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AKIPRESS.COM - The United States and the European Union were Monday readying fresh sanctions against Russia amid rising tensions over the kidnapping of international observers by protesters in Ukraine. The West blames Russia of rising tensions in the so-called “pro-Russian” country's east, Haveeru reported.
The EU said top officials from its 28 member states would meet Monday seeking to adopt an additional list of sanctions, likely to include asset freezes and travel bans.
European powers are working in tandem with the United States and the rest of the G7 group of leading economies which agreed over the weekend to impose new sanctions on Russia after Kiev accused Moscow of seeking to trigger a “third world war.”
The G7 grouping includes U.S., Britain, France, Germany and Italy as well as Canada and Japan.
U.S. President Barack Obama stressed on an Asian tour the need for a unified response to isolate Russia.
The US and EU have already targeted Russia with visa and asset freezes and imposed sanctions on a key Russian bank.
In Ukraine, protesters presented a captured team of international observers as “prisoners of war” on Sunday, further raising the stakes in the crisis.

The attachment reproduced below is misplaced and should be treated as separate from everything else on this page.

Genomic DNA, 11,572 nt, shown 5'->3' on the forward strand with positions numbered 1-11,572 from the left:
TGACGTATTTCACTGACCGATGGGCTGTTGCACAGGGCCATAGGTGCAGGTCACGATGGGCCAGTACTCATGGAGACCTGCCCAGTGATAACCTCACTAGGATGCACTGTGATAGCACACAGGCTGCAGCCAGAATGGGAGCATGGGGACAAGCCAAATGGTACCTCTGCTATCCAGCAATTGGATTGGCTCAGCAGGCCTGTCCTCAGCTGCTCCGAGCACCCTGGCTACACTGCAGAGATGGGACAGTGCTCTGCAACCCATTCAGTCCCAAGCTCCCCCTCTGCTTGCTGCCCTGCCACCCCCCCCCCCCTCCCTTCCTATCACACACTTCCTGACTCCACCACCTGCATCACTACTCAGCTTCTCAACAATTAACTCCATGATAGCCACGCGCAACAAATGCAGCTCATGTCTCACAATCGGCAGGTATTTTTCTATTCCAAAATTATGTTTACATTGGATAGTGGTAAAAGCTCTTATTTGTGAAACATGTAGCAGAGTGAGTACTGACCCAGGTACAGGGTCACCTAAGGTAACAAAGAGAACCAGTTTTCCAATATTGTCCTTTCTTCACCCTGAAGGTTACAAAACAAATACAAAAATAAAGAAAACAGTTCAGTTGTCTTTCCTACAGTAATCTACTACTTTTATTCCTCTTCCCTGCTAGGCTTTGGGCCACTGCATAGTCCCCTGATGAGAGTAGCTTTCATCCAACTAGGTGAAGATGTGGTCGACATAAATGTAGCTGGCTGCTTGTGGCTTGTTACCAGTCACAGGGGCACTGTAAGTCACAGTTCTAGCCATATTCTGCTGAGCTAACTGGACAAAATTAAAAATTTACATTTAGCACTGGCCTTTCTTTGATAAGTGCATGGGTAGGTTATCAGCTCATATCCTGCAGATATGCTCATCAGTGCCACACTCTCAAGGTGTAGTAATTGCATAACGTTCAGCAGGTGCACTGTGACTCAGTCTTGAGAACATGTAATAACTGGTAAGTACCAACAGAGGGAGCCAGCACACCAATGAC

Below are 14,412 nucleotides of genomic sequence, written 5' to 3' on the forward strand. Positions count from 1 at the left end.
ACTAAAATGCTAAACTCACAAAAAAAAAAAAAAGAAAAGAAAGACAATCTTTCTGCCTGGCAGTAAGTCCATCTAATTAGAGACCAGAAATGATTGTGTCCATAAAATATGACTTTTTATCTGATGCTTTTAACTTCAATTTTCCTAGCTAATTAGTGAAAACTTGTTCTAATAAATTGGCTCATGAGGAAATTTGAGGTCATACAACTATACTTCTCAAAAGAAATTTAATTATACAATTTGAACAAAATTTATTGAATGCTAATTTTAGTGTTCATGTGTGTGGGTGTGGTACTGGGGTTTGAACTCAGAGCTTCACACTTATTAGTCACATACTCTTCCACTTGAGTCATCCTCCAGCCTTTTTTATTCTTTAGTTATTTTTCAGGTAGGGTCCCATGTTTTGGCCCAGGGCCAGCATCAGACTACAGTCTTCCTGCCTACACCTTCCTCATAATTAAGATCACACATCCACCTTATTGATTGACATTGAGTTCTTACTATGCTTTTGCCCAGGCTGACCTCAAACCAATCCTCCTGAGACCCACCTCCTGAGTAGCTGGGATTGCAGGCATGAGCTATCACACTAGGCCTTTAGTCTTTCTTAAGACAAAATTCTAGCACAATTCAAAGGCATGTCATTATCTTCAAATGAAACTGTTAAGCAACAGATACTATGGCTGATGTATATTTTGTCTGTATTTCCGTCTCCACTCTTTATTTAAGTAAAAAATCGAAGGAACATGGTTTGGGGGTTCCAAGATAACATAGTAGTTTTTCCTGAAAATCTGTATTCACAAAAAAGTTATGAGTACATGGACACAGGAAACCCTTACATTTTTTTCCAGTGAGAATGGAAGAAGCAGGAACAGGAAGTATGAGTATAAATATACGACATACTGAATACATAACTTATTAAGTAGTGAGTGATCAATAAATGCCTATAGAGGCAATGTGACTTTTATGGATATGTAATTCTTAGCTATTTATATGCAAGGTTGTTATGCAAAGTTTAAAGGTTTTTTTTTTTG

The self-styled mayor of rebel-held Slavyansk, which has become the epicenter of the crisis, led eight European members of an OSCE military inspection mission before scores of local and foreign journalists in the town hall.
With four armed rebels watching over him, a spokesman for the group, German officer Axel Schneider, said the team was in good health and stressed they were “OSCE officers with diplomatic status.”
OSCE chairman and Swiss President Didier Burkhalter condemned the kidnappings, saying his organization was working “at all levels” to secure their release.
The local rebel leader, Vyacheslav Ponomaryov, earlier told reporters: “In our town, where a war situation is going on, any military personnel who don't have our permission are considered prisoners of war.”
The detention of the OSCE men sparked global outrage amid the worst East-West crisis since the end of the Cold War.
Meanwhile, Russia has said it will take steps to secure the European inspectors' freedom but has blamed Kiev for their capture, stressing it was up to the host country to ensure their security.
The rebels have accused the team – which also included five Ukrainians, one of whom was later released – of being “NATO spies” and said they would only be freed as part of a prisoner swap.